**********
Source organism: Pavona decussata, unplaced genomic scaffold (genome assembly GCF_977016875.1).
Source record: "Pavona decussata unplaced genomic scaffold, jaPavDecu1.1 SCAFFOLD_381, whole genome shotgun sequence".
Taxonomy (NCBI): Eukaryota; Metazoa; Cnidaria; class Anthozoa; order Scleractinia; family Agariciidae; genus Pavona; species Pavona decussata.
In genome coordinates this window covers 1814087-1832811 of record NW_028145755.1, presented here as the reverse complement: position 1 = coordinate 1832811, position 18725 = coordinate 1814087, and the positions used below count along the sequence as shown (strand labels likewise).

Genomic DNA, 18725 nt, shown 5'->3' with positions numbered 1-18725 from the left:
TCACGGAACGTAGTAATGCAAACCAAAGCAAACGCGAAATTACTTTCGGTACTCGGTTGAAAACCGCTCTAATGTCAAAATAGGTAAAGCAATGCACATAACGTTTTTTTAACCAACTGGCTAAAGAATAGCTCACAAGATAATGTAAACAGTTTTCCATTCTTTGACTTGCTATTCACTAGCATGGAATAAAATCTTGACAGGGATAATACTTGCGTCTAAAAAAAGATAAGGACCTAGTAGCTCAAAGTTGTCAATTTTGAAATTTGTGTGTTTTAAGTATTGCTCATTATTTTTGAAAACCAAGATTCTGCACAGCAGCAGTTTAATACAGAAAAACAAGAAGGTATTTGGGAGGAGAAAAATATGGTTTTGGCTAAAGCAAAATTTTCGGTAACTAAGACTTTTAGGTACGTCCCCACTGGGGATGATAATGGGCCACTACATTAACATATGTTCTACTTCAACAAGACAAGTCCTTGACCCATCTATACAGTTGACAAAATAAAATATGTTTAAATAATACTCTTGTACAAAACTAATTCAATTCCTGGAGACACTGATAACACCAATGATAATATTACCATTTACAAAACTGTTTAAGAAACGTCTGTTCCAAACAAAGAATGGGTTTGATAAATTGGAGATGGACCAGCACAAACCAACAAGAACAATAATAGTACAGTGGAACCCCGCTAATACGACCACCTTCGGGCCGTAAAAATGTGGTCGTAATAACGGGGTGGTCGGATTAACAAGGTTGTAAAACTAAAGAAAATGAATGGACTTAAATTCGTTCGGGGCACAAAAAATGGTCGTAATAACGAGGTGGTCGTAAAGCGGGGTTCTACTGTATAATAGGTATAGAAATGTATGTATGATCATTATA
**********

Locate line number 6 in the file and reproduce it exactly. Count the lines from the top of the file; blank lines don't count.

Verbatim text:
TCACGGAACGTAGTAATGCAAACCAAAGCAAACGCGAAATTACTTTCGGTACTCGGTTGAAAACCGCTCTAATGTCAAAATAGGTAAAGCAATGCACATAACGTTTTTTTAACCAACTGGCTAAAGAATAGCTCACAAGATAATGTAAACAGTTTTCCATTCTTTGACTTGCTATTCACTAGCATGGAATAAAATCTTGACAGGGATAATACTTGCGTCTAAAAAAAGATAAGGACCTAGTAGCTCAAAGTTGTCAATTTTGAAATTTGTGTGTTTTAAGTATTGCTCATTATTTTTGAAAACCAAGATTCTGCACAGCAGCAGTTTAATACAGAAAAACAAGAAGGTATTTGGGAGGAGAAAAATATGGTTTTGGCTAAAGCAAAATTTTCGGTAACTAAGACTTTTAGGTACGTCCCCACTGGGGATGATAATGGGCCACTACATTAACATATGTTCTACTTCAACAAGACAAGTCCTTGACCCATCTATACAGTTGACAAAATAAAATATGTTTAAATAATACTCTTGTACAAAACTAATTCAATTCCTGGAGACACTGATAACACCAATGATAATATTACCATTTACAAAACTGTTTAAGAAACGTCTGTTCCAAACAAAGAATGGGTTTGATAAATTGGAGATGGACCAGCACAAACCAACAAGAACAATAATAGTACAGTGGAACCCCGCTAATACGACCACCTTCGGGCCGTAAAAATGTGGTCGTAATAACGGGGTGGTCGGATTAACAAGGTTGTAAAACTAAAGAAAATGAATGGACTTAAATTCGTTCGGGGCACAAAAAATGGTCGTAATAACGAGGTGGTCGTAAAGCGGGGTTCTACTGTATAATAGGTATAGAAATGTATGTATGATCATTATA